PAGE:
That was quince enough

Other than eating them, I don’t want to have anything to do with quinces for a very long time. Last week I spent three long evenings, and a good part of Saturday, peeling, coring, and chopping quinces, making quince jelly, quince sauce, quince compote, quince chutney, and poached quinces. In the process, I ran out of sugar, apple cider vinegar, jars, and lids. I dulled two paring knives (quinces are very acidic!), got a blister on my hand, and had to run over to a friend’s house because I don’t have a pressure cooker and I thought the quince sauce needed special processing (now I know better). Also, two filled canning jars cracked during sealing, spilling their precious content into the boiling water.

Yet when I look at the line-up of jars, I am telling myself it was worth it. I had already given up on getting my hand on quinces this fall when our neighbor unloaded three large crates with quinces on our porch on Wednesday night. I did not weigh them but it must have been 30 to 40 pounds.

If those had been regular quinces, I would not have been able to handle such a huge amount. The trees where that glut of gnarly quinces originated surely have not been treated with pesticides, nor been pruned in decades so there was a lot of waste. Except for the tedious process of cleaning and trimming, this was fine with me; I was going to peel and thoroughly core the quinces anyway, because I don’t like the astringent taste of those parts.

While the look of most fruits deteriorates during cooking, the quince turns into a blushing pink beauty. I find it amazing how the pale yellow, gritty flesh of quinces changes its color. However, it is essential to immerse the quinces in a bowl of water with several tablespoons of lemon or lime juice immediately after peeling to prevent them from turning brown.

No additives needed for coloring here – the leftover liquid from poaching the quinces, which I strained and filled into bottles, has the color of pink lemonade. We started mixing it with seltzer water for a refreshing soda. Nothing should go to waste, especially after you have worked so hard for it!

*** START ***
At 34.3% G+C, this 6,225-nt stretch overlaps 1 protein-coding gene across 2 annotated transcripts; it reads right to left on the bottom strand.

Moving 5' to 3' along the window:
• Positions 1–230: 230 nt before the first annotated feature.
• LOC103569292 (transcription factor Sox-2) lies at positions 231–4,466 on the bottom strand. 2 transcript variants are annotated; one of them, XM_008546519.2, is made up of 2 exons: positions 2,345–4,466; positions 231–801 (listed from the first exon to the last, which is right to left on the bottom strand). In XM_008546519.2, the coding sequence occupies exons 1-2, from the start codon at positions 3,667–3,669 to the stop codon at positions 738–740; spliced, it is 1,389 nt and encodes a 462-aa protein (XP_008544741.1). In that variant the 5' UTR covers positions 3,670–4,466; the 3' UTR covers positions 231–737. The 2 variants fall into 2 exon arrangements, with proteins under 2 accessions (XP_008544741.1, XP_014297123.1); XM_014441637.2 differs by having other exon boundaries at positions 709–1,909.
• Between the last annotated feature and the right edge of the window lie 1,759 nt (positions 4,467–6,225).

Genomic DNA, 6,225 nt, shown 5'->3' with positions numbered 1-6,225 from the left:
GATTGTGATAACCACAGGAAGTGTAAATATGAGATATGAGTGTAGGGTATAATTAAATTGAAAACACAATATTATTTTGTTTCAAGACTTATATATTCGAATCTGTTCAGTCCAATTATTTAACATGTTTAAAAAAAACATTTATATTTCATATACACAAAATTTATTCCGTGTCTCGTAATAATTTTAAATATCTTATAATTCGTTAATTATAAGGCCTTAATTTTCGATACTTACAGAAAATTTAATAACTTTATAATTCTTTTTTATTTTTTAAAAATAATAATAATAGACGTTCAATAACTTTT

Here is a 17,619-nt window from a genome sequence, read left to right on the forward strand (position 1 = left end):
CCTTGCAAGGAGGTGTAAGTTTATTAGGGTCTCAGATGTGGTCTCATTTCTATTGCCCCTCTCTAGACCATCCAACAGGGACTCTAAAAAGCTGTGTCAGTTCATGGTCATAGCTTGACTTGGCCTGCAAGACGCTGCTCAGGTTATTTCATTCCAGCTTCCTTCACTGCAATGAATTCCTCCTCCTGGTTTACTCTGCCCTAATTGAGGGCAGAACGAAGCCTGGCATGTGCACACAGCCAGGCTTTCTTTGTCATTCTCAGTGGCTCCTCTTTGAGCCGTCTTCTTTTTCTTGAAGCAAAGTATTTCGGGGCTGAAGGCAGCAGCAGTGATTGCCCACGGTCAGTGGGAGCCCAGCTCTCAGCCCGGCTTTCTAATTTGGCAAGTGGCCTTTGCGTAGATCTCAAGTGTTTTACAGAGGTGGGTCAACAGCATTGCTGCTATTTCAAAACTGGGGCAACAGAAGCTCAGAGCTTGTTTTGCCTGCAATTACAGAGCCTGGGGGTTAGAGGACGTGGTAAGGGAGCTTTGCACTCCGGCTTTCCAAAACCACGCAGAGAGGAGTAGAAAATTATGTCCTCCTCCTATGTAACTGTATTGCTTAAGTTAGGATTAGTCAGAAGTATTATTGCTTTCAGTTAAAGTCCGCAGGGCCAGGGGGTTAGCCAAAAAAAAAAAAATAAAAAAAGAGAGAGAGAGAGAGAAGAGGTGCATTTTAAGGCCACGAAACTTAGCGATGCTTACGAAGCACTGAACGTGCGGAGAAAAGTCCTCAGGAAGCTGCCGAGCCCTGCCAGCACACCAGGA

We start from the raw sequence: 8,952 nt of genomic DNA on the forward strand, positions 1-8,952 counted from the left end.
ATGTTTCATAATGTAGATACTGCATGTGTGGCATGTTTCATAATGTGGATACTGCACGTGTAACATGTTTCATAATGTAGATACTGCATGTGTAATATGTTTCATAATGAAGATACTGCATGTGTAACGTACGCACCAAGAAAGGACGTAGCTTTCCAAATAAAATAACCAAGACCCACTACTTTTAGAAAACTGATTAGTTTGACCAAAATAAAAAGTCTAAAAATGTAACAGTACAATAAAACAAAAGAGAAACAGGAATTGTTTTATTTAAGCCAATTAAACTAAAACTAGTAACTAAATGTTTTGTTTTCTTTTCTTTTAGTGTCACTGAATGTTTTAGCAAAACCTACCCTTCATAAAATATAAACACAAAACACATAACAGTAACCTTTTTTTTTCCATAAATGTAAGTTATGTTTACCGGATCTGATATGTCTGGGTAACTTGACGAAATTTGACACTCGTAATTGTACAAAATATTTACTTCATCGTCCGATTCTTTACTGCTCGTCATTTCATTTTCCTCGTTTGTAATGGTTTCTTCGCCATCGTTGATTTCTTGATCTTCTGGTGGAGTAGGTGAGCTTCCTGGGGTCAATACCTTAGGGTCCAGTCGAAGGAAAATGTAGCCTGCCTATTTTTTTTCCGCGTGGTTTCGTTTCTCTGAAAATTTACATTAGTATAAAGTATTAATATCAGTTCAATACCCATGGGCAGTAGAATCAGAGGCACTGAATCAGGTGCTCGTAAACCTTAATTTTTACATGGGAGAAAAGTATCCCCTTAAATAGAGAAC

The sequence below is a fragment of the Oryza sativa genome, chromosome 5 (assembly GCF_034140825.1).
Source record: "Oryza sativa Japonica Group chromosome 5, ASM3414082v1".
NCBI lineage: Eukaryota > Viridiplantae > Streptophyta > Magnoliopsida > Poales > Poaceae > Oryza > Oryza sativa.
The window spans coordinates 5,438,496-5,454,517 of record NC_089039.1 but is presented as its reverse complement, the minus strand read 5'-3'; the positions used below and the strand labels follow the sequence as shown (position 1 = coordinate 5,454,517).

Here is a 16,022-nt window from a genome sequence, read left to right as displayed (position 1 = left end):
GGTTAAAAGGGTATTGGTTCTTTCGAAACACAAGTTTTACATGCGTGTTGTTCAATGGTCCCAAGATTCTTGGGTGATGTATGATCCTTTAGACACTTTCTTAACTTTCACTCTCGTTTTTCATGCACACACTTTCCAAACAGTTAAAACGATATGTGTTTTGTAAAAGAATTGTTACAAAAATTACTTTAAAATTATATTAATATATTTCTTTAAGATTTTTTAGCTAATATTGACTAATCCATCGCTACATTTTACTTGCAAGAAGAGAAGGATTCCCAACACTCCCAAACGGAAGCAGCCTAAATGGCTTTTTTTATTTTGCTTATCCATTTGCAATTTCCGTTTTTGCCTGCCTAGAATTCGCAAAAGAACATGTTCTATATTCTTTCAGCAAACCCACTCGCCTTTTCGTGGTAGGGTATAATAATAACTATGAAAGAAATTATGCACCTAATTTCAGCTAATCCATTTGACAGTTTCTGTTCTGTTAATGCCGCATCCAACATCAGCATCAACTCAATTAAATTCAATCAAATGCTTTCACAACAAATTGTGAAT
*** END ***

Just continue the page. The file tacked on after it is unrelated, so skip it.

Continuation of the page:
Here are two of the quince recipes. After I am done labeling all those jars, I will write down the others.

Spiced Quince Sauce

I initially thought the quince sauce needed to be sealed in a pressure cooker but I learned that ¼ cup of sugar per pound of fruit is enough for safe water batch canning.

Although it takes more time, and I really did not need that after all the peeling and coring, I strongly recommend grinding the spices yourself instead of using ground ones. The flavor is significantly better.

5¾ pounds peeled and cored quince chunks

1 tablespoon finely chopped organic lemon zest

2 teaspoons cinnamon

½ teaspoon ground ginger

¼ teaspoon ground cloves

½ teaspoon ground nutmeg

1 teaspoon ground coriander

1 teaspoon ground cardamom

1 teaspoon ground allspice

½ teaspoon ground anise

½ cup orange juice

2 cups sugar

1. Put all the ingredients except for the sugar in a large heavy pot and cook, covered, until the quinces break apart, about 1 to 1¼ hours. Stir often to prevent burning.

2. Add the sugar at the end of the cooking process. Puree finely with a stick blender.

3. Fill the hot quince sauce in sterilized jars. The sauce is very thick and forms air pockets. To remove them, carefully stir the sauce with a long, thin utensil (I used a metal skewer).

4. Wipe the rim with a damp piece of paper towel to remove any drips and wipe dry with paper towel. Place the lids and the bands on the jars and process in a boiling water bath for 10 minutes.

5. Let cool and set for 24 hours without moving the jars.

Makes four to five 1-pint jars

Chunky Orange-Cardamom Quince Compote

Quinces and oranges are a wonderful combination, and so are quinces and cardamom, so why not combine all three? This makes chunky quince compote that we ate with Greek vanilla yogurt.

1¾ pounds peeled and cored quince chunks

2 teaspoons dried orange peel

6 cardamom pods, finely ground

1/3 to ½ cup sugar, to taste

2 tablespoons Cointreau or other orange liqueur, to taste

1. Put the quinces in a heavy pot with the cardamom about ¼ inch of water to prevent burning. Cook, covered, for about 45 minutes, until the quinces are soft but not falling apart. Add the sugar and stir until dissolved.

2. Let cool, then stir in the orange liqueur. Refrigerate.

Makes 6 servings

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